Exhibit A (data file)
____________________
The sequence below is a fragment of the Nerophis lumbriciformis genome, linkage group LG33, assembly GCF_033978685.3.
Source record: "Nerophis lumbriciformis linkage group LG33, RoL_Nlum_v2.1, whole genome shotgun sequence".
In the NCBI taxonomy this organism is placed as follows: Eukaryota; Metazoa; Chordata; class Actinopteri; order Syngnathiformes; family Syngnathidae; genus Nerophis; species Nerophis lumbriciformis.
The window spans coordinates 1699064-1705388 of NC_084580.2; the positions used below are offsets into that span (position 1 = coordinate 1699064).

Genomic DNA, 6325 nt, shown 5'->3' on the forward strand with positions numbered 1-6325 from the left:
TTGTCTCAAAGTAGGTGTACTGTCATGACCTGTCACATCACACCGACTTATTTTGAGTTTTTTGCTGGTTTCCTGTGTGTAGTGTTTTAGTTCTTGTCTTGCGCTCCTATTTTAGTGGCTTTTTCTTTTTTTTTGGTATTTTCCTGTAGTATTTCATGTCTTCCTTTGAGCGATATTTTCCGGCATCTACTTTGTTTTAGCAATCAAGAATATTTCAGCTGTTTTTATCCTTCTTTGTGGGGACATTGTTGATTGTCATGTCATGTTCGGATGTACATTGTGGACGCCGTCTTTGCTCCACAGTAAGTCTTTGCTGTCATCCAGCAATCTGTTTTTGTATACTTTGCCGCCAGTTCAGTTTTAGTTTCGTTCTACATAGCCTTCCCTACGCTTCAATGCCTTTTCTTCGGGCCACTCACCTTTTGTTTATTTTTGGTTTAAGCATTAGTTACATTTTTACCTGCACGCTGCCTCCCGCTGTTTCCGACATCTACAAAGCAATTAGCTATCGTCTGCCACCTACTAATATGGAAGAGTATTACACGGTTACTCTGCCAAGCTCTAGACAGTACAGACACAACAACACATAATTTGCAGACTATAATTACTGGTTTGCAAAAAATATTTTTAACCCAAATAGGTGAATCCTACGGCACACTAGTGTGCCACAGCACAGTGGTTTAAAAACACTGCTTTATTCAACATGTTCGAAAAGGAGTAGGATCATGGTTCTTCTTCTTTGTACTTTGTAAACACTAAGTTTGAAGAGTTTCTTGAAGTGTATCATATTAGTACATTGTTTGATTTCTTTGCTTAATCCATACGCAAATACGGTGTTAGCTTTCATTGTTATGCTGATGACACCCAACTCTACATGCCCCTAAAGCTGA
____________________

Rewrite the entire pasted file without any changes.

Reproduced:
The sequence below is a fragment of the Nerophis lumbriciformis genome, linkage group LG33, assembly GCF_033978685.3.
Source record: "Nerophis lumbriciformis linkage group LG33, RoL_Nlum_v2.1, whole genome shotgun sequence".
In the NCBI taxonomy this organism is placed as follows: Eukaryota; Metazoa; Chordata; class Actinopteri; order Syngnathiformes; family Syngnathidae; genus Nerophis; species Nerophis lumbriciformis.
The window spans coordinates 1699064-1705388 of NC_084580.2; the positions used below are offsets into that span (position 1 = coordinate 1699064).

Genomic DNA, 6325 nt, shown 5'->3' on the forward strand with positions numbered 1-6325 from the left:
TTGTCTCAAAGTAGGTGTACTGTCATGACCTGTCACATCACACCGACTTATTTTGAGTTTTTTGCTGGTTTCCTGTGTGTAGTGTTTTAGTTCTTGTCTTGCGCTCCTATTTTAGTGGCTTTTTCTTTTTTTTTGGTATTTTCCTGTAGTATTTCATGTCTTCCTTTGAGCGATATTTTCCGGCATCTACTTTGTTTTAGCAATCAAGAATATTTCAGCTGTTTTTATCCTTCTTTGTGGGGACATTGTTGATTGTCATGTCATGTTCGGATGTACATTGTGGACGCCGTCTTTGCTCCACAGTAAGTCTTTGCTGTCATCCAGCAATCTGTTTTTGTATACTTTGCCGCCAGTTCAGTTTTAGTTTCGTTCTACATAGCCTTCCCTACGCTTCAATGCCTTTTCTTCGGGCCACTCACCTTTTGTTTATTTTTGGTTTAAGCATTAGTTACATTTTTACCTGCACGCTGCCTCCCGCTGTTTCCGACATCTACAAAGCAATTAGCTATCGTCTGCCACCTACTAATATGGAAGAGTATTACACGGTTACTCTGCCAAGCTCTAGACAGTACAGACACAACAACACATAATTTGCAGACTATAATTACTGGTTTGCAAAAAATATTTTTAACCCAAATAGGTGAATCCTACGGCACACTAGTGTGCCACAGCACAGTGGTTTAAAAACACTGCTTTATTCAACATGTTCGAAAAGGAGTAGGATCATGGTTCTTCTTCTTTGTACTTTGTAAACACTAAGTTTGAAGAGTTTCTTGAAGTGTATCATATTAGTACATTGTTTGATTTCTTTGCTTAATCCATACGCAAATACGGTGTTAGCTTTCATTGTTATGCTGATGACACCCAACTCTACATGCCCCTAAAGCTGA